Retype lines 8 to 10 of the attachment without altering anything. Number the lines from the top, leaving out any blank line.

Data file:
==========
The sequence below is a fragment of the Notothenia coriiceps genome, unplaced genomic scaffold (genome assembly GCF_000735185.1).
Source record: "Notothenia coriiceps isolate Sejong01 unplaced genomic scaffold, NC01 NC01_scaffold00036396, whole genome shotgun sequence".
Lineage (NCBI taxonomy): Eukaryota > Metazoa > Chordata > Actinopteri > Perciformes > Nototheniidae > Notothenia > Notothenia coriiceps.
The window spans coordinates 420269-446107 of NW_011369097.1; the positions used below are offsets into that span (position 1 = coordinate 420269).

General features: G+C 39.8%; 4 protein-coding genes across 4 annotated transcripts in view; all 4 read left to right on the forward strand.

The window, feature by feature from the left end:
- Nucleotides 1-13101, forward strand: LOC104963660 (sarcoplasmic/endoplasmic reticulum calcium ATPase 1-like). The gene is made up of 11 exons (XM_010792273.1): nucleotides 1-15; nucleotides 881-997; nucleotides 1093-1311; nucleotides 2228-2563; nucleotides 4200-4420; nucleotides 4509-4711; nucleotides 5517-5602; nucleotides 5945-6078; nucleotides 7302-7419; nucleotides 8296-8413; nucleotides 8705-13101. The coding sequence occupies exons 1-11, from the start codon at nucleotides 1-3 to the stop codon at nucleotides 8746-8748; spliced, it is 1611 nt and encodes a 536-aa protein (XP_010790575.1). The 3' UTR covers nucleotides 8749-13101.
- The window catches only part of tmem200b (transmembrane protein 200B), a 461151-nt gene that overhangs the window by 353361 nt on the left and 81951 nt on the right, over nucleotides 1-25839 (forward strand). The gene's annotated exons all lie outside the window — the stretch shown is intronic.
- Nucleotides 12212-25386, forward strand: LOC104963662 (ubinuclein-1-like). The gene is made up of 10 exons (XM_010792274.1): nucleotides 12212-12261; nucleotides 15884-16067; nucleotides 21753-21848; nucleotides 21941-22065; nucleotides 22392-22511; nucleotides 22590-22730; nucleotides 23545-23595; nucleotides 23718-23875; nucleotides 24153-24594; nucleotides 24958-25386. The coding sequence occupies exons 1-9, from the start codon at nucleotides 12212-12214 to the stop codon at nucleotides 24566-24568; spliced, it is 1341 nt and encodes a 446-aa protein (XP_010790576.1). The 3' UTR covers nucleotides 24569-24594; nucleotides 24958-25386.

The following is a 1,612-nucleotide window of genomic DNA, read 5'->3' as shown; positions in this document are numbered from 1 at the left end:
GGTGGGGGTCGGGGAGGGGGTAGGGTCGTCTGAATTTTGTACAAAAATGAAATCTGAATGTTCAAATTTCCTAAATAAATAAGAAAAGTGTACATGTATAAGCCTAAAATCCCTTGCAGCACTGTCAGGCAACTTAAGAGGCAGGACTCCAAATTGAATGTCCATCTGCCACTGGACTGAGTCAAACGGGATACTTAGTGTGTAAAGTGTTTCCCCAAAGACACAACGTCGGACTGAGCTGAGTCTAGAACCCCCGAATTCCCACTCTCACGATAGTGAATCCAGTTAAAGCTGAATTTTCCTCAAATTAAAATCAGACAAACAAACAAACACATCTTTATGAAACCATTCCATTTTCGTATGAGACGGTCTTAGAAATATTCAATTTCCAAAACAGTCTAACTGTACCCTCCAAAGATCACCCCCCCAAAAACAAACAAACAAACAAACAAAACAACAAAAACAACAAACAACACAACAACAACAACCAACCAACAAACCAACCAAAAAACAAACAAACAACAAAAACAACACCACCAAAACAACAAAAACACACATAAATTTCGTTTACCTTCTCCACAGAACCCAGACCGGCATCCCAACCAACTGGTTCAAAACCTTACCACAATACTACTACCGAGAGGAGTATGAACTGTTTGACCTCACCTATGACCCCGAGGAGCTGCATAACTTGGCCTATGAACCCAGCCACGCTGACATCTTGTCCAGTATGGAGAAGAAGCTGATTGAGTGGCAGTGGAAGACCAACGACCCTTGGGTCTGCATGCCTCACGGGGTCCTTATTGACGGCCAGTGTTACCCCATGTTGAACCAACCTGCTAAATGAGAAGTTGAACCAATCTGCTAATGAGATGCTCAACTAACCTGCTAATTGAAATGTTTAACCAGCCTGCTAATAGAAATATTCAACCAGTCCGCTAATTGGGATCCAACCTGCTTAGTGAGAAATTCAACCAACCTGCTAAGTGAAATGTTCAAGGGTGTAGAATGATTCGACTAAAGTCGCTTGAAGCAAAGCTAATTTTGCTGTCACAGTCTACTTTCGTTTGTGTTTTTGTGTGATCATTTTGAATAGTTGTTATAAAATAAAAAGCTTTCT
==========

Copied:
- The window catches only part of tmem200b (transmembrane protein 200B), a 461151-nt gene that overhangs the window by 353361 nt on the left and 81951 nt on the right, over nucleotides 1-25839 (forward strand). The gene's annotated exons all lie outside the window — the stretch shown is intronic.
- Nucleotides 12212-25386, forward strand: LOC104963662 (ubinuclein-1-like). The gene is made up of 10 exons (XM_010792274.1): nucleotides 12212-12261; nucleotides 15884-16067; nucleotides 21753-21848; nucleotides 21941-22065; nucleotides 22392-22511; nucleotides 22590-22730; nucleotides 23545-23595; nucleotides 23718-23875; nucleotides 24153-24594; nucleotides 24958-25386. The coding sequence occupies exons 1-9, from the start codon at nucleotides 12212-12214 to the stop codon at nucleotides 24566-24568; spliced, it is 1341 nt and encodes a 446-aa protein (XP_010790576.1). The 3' UTR covers nucleotides 24569-24594; nucleotides 24958-25386.

The following is a 1,612-nucleotide window of genomic DNA, read 5'->3' as shown; positions in this document are numbered from 1 at the left end: